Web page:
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The Eastern Sabah Security Command (Esscom) leads to a duplication of work, said a former Sabah police chief.

However, Ramli Yusuff, who was Sabah police chief from 2002 to 2004, refused to comment on whether Esscom should be scrapped, saying that it was a policy issue.

On the same note, Ramli said, Esscom should be headed by the state police chief to avoid duplication of the chain of command and ensure a better grip on security operational matters.

"I have studied the area well and I think Esscom, or whatever you want to call it, should be headed by the police or army. But I prefer the police because this is an internal (security) matter..," Ramli told Malaysiakini in an interview.

"This is my personal opinion, but (current Esscom chief) Mohammad Mentek is from the Immigration Department and he doesn't know operational matters," he added.

Ramli, who headed Ops Nyah which saw the deportation of more than 100,000 illegal immigrants from Sabah during his time, said Esscom creates a conflicting chain of command.

"I don't know... they may have their own standard operating procedures. But to me, as the ex-police commissioner, I think it is ridiculous. It is better to increase the assets of the local police or army for that matter... These things should be coordinated already," he added.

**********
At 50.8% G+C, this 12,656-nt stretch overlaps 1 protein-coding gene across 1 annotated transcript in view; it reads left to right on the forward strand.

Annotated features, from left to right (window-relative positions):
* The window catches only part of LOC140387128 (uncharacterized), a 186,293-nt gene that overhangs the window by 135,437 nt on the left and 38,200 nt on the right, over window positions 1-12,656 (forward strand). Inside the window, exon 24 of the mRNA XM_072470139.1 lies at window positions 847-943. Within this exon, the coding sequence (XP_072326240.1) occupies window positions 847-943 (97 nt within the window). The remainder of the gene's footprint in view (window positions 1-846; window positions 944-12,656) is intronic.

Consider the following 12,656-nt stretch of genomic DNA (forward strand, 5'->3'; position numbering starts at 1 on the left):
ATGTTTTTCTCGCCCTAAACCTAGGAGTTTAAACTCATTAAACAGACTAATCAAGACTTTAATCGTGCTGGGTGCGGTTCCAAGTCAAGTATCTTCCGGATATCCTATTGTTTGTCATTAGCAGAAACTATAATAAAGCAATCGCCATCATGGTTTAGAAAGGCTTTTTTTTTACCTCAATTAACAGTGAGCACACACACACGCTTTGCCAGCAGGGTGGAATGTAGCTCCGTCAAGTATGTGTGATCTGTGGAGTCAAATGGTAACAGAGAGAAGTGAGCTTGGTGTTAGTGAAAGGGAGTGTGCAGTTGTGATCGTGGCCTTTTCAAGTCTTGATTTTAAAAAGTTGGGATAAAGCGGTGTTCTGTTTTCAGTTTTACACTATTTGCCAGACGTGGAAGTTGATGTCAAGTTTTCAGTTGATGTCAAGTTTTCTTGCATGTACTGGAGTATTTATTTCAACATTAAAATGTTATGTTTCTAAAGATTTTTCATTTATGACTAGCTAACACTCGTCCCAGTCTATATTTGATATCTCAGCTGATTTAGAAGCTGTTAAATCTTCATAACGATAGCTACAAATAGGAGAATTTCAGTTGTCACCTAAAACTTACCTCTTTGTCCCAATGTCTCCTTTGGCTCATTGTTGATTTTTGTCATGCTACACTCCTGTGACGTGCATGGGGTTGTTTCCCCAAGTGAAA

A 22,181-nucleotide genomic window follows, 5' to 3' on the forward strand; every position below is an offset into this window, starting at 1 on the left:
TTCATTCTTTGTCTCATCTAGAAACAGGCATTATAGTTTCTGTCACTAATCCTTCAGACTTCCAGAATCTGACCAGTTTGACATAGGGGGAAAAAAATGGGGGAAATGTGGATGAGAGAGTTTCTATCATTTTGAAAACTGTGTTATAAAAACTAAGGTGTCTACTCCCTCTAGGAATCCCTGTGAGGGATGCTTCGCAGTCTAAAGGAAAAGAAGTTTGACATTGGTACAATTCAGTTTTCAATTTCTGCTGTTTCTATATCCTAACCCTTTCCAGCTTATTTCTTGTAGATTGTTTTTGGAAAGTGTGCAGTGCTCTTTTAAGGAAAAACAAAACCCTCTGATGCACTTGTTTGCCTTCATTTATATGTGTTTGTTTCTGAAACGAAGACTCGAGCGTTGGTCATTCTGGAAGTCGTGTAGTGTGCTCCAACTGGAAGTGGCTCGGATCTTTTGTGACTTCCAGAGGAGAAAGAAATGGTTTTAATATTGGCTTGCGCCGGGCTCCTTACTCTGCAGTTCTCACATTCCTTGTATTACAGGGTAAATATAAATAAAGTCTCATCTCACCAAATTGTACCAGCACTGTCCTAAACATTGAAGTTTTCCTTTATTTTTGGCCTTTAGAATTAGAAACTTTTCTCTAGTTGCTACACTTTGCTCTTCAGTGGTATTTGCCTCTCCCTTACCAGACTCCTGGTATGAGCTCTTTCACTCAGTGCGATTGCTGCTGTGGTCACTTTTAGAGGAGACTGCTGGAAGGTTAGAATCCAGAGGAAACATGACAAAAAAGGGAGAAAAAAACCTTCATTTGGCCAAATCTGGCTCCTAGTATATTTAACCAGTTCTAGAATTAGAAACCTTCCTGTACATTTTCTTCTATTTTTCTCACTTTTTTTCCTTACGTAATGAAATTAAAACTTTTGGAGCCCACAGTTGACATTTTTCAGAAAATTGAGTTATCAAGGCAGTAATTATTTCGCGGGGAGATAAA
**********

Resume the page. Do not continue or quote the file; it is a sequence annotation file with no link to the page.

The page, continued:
Commenting on the recent kidnapping of two women from a resort off Semporna, Ramli said if the police were in charge, no time would have been wasted.

Instead there was "pushing ( bertolak-tolak )" between Esscom and the police to figure out whose jurisdiction the kidnap fell under.

Ramli said when he was police chief, there were no incursions or kidnappings because coordination was tight among all enforcement agencies, including the army.

In fact, he said, he "wiped out" a gang of kidnappers from Sarawak with help from the intelligence and operations teams from Bukit Aman, with which he had worked before.

As police chief, Ramli said, he would advise the chief minister on security issues and coordinate everything with the navy, air force, army, volunteer corps (Rela), and Immigration and Customs departments.

"I advise politicians, I don't listen to politicians," he added.

Visit Malaysia Year without security?

Ramli said the army and police shared their assets throughout Sabah, and compared notes on intelligence which he insisted is the most crucial aspect of security operations.

Special attention was also given to tourist areas where more personnel were deployed at outposts and for patrols.

"(The kidnappers) are clever, and they have phones. They will try to invade but if you put your people there, they won't take it lightly. All our boys were there.

"Security must be in place, especially if you want to have Visit Malaysia Year. Or else who will come?...

"It doesn't matter (how long the border is). If it happens in your district you have to know," he said, adding that ground intelligence should be water tight in "red zones".

Based on his experience, Ramli said "there is no way" such kidnappings and incursions can take place because the state and security personnel have already identified these "red zones".

"So I cannot understand why Esscom cannot (handle) this... These are the areas we used to take care of before and we beefed up (security) in all these areas.

"If only the police and army can sit down and work together again, it will be very good. We worked based on information on the ground.

"Now I believe they have many platoons... There is no reason for such things to happen," Ramli added.